The most recent report, published in October 2017, included a table detailing the crime statistics on campus. Most categories on the table conspicuously reported 0 cases — 0 cases of dating violence, for example — except for a select few. Sexual Assault was one of those categories, with three cases reported in total.

Many students found issue with this reportage, especially since these incidents do not require confirmation through a formal investigation to appear in the report. They cited a discrepancy between the reported statistics and the lived experiences of students on campus. One explanation for this inconsistency is that the criteria by which the Clery Act defines rape and fondling are generic and stringent — an incident like forcible kissing, for example, would not make its way to the Fire and Safety Report.

The same semester that this report was released, more conversations began to come out of the woodwork. An anonymous post on one of NYUAD’s Facebook groups alleged that a professor had recently been given tenure despite being accused of inappropriate behavior by multiple students, prompting a campus-wide conversation about sexual misconduct at NYUAD and the reporting procedures. Many students, both current and past, responded with questions and comments about the reporting process as they saw it.

To this end, Wadhwa stated that the Diversity, Equity and Inclusion (DEI) working group is guiding the DEI strategy at NYUAD, including a comprehensive awareness plan for faculty, staff and students.

“Our efforts since the start of the academic year have continued to grow, including facilitating sessions for the Faculty Council Steering Committee, rolling out Consent Zone training to both students and staff, and building more aligned and strategic efforts as a result of the Diversity, Equity and Inclusion working group…. In addition, recently all NYU faculty and staff were informed of a new requirement to complete an online module that will better inform them of university policies related to sexual misconduct, relationship violence and stalking,” said Wadhwa.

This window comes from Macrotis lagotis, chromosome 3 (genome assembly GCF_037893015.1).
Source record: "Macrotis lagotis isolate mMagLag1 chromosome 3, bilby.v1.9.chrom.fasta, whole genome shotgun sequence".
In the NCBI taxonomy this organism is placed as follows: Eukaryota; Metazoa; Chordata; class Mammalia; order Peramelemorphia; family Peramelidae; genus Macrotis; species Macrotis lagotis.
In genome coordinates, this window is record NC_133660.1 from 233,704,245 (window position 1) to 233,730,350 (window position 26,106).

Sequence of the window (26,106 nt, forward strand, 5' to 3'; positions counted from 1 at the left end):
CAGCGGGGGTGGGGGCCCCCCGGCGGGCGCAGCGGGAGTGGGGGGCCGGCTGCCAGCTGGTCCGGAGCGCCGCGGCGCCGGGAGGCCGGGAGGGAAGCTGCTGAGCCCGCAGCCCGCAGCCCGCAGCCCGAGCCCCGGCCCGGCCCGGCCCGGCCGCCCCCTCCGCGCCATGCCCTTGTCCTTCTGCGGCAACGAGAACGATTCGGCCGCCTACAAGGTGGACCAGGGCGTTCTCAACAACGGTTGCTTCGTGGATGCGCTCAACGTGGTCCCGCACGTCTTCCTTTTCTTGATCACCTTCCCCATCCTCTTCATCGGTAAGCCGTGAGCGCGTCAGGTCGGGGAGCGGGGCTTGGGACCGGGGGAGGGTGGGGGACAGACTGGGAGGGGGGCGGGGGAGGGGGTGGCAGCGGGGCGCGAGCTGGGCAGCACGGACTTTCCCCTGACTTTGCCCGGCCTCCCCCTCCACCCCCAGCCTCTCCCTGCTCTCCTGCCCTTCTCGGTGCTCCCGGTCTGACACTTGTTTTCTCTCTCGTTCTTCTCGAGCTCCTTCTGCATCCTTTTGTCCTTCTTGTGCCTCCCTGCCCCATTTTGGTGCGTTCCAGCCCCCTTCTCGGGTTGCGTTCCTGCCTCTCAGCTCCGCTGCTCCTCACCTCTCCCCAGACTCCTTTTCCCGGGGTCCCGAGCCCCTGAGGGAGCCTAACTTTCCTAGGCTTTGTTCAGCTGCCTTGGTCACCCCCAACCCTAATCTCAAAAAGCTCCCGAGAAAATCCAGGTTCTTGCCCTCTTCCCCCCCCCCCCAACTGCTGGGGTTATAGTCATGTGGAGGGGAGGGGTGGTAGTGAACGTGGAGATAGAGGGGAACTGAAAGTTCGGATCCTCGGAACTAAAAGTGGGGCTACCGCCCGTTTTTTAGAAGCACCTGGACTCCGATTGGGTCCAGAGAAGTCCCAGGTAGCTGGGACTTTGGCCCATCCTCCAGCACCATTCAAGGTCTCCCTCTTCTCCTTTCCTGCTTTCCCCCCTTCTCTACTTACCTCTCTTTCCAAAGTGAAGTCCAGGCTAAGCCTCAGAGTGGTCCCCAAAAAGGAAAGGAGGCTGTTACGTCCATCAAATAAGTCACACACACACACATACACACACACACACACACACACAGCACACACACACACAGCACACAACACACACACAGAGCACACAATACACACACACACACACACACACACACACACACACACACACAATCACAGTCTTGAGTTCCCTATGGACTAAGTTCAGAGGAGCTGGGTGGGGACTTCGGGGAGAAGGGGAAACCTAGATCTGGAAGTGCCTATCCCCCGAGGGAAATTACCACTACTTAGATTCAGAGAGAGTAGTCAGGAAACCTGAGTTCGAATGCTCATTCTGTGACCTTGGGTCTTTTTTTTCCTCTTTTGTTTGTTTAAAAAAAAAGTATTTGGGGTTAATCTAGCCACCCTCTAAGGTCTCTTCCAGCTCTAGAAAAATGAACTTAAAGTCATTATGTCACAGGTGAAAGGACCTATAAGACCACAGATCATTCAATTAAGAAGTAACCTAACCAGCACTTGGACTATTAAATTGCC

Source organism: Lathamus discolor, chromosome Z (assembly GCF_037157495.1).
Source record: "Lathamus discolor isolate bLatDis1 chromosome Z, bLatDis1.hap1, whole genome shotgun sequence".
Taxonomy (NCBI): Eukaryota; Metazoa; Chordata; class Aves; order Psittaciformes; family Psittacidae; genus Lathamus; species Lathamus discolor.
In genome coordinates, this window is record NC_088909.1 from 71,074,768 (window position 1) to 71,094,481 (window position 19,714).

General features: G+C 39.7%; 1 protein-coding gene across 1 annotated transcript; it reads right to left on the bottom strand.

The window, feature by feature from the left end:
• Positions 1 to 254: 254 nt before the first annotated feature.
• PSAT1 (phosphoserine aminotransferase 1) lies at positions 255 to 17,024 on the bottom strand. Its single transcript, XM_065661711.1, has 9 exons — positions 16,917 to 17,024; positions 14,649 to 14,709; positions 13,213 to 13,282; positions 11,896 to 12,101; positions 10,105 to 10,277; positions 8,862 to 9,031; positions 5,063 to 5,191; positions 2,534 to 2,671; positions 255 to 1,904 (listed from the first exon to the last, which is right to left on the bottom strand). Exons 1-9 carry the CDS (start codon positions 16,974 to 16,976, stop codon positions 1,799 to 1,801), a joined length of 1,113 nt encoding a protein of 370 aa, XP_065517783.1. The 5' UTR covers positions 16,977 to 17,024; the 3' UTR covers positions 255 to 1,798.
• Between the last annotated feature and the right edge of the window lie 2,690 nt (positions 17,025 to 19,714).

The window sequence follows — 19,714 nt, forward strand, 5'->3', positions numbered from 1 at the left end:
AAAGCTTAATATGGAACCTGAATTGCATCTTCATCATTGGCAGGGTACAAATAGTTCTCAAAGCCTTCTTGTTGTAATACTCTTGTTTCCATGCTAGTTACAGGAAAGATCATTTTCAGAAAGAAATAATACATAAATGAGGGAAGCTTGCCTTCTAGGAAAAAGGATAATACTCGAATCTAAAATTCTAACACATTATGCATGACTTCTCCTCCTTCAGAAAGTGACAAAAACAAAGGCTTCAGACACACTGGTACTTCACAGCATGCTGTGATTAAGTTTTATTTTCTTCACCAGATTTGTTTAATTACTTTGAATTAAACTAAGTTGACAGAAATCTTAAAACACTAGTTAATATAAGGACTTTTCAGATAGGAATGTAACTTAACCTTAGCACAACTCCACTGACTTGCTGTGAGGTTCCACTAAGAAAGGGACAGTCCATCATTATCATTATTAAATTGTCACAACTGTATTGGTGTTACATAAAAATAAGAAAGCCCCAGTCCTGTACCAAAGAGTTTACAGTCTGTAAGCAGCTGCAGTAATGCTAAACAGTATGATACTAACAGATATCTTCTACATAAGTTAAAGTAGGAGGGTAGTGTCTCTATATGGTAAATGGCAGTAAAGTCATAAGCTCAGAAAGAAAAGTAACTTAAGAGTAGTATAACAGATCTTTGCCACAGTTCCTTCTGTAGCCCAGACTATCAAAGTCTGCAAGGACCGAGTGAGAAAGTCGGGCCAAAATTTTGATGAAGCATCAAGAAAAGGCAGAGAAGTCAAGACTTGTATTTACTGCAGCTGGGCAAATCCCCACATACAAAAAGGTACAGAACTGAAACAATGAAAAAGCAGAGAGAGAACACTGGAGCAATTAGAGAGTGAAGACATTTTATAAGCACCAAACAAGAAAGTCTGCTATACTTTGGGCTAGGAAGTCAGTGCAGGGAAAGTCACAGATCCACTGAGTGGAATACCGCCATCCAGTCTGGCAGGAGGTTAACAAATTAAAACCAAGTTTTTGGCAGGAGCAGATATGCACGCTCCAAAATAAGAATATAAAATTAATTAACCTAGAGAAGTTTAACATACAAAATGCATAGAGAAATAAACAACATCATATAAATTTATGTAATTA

Student groups like REACH, in collaboration with Wadhwa’s office, have expanded their programming to include Consent Zone training along with the already extant Bystander Intervention training and Consent Dialogues in order to engage and inform students through discussion. Over the last few semesters, members of REACH have endeavored to make students feel supported and informed about NYU’s official policies towards sexual misconduct.

Some students feel that such education modules are good starting points but fail to capture the complexity of the circumstances in which these incidents occur.

“I feel that [the initiatives] have been useful and effective, but for a limited scope of students. This semester, Consent Dialogues had a disappointingly low turn out … There have been ongoing demands to make conversations about sexual respect and consent a mandatory element of Marhaba programming, but that will be up to us as students to voice and bring to the administration,” said Laura Assanmal, Class of 2021 and member of REACH.

Given the sensitive nature of this subject and case-by-case variation of procedures, conversations around sexual misconduct policies at NYUAD have either been misinformed or underinformed. The future of this conversation depends on the student body itself.

Note: Some names have been changed due to requesting anonymity

Correction: May 7, 2018

Correction: May 16, 2018

A previous version of this article appeared to imply reporting misconduct was a singular action, it can instead take several different forms

Additional Reporting by Jakob Plaschke, Paula Estrada, Tom Klein, Hannah Taylor, Kristina Stankovic, Carlos Escobar, Karolina Wilczynska and Connor Pearce

Karma Gurung is Editor-at-Large and Shreya Shreeraman is Senior Features Editor. Email them at [email protected]